AUGUSTA, Ga. - Lance Armstrong will retire from professional cycling after this summer's Tour de France, ending one of the great careers in all sports.
"Ultimately, athletes have to retire ... the body doesn't just keep going and going," Armstrong said Monday at a news conference.
The 33-year-old Texan will attempt to win his record seventh straight Tour de France in July. Before Armstrong, Miguel Indurain's five straight Tour de France wins were the record.
Eddy Merckx of Belgium and Bernard Hinault and Jacques Anquetil of France are the only other riders to win five Tour de France races overall.
Armstrong's streak of six straight titles, along with his inspirational recovery from testicular cancer, has made him a superstar in the sport and an international celebrity.
Armstrong's possible retirement plans had become the focus of growing speculation as he spoke in recent months that he wants to spend more time with his three children and in his campaign against cancer.
Armstrong says he is "100 percent committed" to his decision to retire and that he will not be participating in any other races after July 24 - the scheduled end of the Tour de France.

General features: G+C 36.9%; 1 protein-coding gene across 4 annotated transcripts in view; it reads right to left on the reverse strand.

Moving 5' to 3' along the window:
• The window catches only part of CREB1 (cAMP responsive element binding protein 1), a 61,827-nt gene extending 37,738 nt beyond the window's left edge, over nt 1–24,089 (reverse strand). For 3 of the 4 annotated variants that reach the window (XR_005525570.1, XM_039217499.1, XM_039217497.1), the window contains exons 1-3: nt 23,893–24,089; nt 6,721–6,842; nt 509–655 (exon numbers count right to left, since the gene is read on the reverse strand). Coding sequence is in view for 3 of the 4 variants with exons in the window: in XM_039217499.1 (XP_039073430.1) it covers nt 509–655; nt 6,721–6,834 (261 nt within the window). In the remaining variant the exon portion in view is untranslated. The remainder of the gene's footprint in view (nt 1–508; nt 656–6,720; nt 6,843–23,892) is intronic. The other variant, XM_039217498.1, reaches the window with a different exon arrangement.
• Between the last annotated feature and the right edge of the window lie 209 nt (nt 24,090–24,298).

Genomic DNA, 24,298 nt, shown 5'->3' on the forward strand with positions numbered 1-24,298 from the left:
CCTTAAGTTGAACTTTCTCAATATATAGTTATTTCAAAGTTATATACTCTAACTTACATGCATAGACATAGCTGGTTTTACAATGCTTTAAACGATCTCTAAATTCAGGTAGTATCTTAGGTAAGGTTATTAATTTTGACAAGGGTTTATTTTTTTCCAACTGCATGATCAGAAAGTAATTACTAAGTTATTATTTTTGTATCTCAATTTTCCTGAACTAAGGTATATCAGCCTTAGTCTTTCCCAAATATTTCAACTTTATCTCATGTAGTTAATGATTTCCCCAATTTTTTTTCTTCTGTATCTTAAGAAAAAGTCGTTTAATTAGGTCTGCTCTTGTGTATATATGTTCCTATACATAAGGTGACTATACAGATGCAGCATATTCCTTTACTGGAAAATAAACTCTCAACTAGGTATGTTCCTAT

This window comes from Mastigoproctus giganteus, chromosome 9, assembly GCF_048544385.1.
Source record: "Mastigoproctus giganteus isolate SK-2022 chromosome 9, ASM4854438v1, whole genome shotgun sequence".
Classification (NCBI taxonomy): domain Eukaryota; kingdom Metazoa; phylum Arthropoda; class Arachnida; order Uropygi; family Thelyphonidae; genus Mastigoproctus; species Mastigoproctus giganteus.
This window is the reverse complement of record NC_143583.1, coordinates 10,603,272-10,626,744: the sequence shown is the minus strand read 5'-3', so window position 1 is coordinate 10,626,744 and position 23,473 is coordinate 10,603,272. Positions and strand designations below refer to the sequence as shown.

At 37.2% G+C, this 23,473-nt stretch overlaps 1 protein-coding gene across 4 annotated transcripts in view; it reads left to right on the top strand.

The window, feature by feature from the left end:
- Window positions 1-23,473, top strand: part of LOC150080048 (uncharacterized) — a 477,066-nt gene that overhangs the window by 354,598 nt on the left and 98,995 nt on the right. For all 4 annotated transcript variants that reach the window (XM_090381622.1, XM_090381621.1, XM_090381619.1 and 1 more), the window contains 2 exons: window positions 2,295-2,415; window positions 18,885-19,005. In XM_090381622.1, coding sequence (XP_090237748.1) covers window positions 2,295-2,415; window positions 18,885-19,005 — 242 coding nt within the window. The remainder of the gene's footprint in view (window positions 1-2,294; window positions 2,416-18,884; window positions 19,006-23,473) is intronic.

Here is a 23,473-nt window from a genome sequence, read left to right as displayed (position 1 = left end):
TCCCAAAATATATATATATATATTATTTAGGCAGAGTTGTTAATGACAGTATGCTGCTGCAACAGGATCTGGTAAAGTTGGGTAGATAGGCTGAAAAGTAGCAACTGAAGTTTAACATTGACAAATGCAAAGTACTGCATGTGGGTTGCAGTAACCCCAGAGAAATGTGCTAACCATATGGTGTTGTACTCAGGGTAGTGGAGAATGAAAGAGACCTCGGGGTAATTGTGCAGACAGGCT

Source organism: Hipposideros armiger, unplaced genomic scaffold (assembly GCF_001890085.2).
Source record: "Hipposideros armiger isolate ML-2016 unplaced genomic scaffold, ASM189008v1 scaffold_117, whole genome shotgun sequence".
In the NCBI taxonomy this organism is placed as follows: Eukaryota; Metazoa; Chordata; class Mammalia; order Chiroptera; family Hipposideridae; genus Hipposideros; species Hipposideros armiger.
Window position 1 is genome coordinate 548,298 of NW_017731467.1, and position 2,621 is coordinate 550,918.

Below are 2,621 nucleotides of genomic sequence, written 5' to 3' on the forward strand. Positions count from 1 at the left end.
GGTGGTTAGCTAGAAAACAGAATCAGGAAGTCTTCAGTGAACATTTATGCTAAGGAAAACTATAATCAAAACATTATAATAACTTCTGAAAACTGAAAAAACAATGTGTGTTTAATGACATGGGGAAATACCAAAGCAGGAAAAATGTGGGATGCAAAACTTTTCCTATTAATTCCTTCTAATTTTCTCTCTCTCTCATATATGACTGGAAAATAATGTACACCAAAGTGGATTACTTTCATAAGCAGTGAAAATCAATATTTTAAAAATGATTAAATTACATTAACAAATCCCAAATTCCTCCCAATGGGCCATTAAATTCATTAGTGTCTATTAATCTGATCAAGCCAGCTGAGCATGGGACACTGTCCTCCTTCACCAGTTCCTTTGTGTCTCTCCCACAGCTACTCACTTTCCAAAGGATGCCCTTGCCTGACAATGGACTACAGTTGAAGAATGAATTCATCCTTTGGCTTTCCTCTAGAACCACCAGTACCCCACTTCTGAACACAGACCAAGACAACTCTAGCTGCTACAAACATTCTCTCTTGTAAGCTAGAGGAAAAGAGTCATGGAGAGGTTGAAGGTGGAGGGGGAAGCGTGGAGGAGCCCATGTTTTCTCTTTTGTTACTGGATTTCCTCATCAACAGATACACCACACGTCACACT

The announcement came on the eve of Armstrong's defense of his Tour de Georgia championship. The six-day, 648-mile event he uses as a training tool for the Tour de France begins Tuesday.
His new two-year contract to race for the Discovery Channel team requires he compete in just one more Tour de France.
"I was fortunate to win six times. Can I win again this year? I'm not sure, but I'm going to try," he said. "It's my ambition to win and also a little bit of my job to win."
He has said previously if he retires he would amplify his high-profile role as a cancer survivor.
Armstrong's relationship with rock star Sheryl Crow has also made him the focus of the tabloids and paparazzi.
"Sheryl, you've been an amazing woman. For someone who is the queen of rock n' roll, you've been a great cycling fan ... a great teammate," he said.